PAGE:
latest on breast cancer

COVID-19 Vaccines: Here is What Cancer Patients and Survivors Need to Know Now

Exercise May Help Prevent Cancer or its Recurrence

FDA approves 1st immunotherapy drug to treat breast cancer

AICR’s Foods that Fight Cancer

What you need to know about obesity and cancer

Drinking fruit juice may raise cancer risk

No need for chemo in many breast and lung cancers, studies show

Alternative Medicine Kills Cancer Patients, Study Finds

Many Women at High Risk of Genetic Mutation Don’t Get Testing

Summary of the ACS (American Cancer Society) Guidelines on Nutrition and Physical Activity

More patients with early-stage breast cancer may be able to avoid chemotherapy in the future

Reconstructive surgery for the treatment of lymphedema?

Roche breast cancer drug ‘unprecedented’ in extending lives

Five Steps to Lower the Risk of Breast Cancer

Skin Gel Provides Breakthrough in Fight Against Breast Cancer

Breast Reconstruction After Mastectomy

12 Breast Cancer Myths Debunked

Outsmarting Breast Cancer with Evolving Therapies

False Positive Mammogram Results Cause Anxiety, but It’s Short-Term

Do’s and Don’ts for Lymphedema of the Arm

‘Gene switch’ offers hope in breast cancer fight

Progress in ultrasound-guided surgery may improve breast cancer treatment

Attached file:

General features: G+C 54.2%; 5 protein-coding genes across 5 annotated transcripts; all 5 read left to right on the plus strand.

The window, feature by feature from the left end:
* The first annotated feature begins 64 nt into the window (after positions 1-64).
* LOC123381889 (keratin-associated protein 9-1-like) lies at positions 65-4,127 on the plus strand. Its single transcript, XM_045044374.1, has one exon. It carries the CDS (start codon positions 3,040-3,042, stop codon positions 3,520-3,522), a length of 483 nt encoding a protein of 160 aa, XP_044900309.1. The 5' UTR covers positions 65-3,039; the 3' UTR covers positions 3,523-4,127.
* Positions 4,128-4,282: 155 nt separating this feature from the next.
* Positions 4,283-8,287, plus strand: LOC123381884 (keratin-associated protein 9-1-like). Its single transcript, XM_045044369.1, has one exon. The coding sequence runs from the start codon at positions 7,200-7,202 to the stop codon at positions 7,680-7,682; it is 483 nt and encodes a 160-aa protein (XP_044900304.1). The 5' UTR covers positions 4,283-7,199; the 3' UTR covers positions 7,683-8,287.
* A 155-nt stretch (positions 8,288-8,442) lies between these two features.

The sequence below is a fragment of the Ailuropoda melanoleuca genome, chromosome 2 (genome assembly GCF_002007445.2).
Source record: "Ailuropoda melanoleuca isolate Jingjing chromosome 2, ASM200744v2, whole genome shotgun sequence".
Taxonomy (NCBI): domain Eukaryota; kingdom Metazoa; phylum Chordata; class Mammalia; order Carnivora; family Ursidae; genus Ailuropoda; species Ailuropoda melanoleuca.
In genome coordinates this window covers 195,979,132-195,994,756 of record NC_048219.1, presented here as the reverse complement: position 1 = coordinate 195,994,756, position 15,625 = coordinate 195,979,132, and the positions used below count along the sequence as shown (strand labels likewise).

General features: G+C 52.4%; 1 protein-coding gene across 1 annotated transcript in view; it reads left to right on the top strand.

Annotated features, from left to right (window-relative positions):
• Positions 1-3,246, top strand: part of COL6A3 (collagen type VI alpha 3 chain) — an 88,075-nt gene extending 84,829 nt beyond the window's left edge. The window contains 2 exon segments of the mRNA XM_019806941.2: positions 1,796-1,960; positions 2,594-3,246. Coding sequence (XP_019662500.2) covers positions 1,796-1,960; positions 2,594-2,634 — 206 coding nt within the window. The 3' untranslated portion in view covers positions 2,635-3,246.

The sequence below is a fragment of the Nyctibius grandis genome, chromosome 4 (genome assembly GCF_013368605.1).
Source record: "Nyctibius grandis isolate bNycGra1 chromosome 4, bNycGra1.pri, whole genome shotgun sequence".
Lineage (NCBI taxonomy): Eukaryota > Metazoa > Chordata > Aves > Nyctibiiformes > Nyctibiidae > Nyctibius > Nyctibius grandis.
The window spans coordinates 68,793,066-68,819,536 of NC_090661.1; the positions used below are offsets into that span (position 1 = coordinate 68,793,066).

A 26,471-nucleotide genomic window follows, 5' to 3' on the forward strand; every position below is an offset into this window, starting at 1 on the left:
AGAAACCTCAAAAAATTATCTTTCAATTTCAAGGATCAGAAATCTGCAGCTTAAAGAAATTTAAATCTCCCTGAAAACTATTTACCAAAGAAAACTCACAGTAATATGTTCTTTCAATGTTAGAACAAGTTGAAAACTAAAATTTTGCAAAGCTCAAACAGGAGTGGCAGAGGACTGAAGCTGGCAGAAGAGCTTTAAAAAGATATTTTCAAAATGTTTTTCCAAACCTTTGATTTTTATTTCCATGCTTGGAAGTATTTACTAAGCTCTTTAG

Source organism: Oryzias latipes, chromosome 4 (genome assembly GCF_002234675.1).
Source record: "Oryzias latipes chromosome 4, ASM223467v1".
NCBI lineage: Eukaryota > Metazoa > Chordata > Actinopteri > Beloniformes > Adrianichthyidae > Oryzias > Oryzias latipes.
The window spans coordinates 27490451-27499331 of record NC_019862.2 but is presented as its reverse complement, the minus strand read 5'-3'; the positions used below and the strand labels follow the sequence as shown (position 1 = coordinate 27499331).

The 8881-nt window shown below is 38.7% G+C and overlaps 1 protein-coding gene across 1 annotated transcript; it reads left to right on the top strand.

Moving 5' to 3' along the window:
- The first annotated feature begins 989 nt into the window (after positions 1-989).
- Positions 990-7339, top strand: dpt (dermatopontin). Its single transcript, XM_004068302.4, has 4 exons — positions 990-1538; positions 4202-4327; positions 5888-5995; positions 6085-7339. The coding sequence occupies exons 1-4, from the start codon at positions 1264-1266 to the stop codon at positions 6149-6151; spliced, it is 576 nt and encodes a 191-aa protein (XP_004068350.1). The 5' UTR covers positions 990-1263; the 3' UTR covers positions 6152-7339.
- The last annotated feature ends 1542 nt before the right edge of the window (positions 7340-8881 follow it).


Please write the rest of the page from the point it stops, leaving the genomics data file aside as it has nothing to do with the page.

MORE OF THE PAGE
Breasts regrown from woman’s fat cells could provide an alternative to implants

Theory-based predictors of follow-up exercise behavior after a supervised exercise intervention in older breast cancer survivors

Detecting Breast Cancer in Your Hair

Breast Cancer Risk and Vitamin D

Hormone Replacement Therapy Boosts Risk of Breast Cancer by 400 Percent

Many Cancer Survivors Are Overweight and Sedentary: Study

‘Burnt foods’ Linked to Cancers

Breast Cancer Symptoms Confusion

Fibre ‘lowers breast cancer risk’

In HER2 Breast Cancer Herceptin And Chemo Improves Response Rates Without
Major Adverse Effects

Brittle Bone Drug ‘could slow the growth of breast cancer’

Drinking May Raise Breast Cancer Risk

Breast Cancer Gene Risk May Be Overstated

Be Thin to Cut Cancer, Study Says

Cancer Doubt Remains Over Cellphones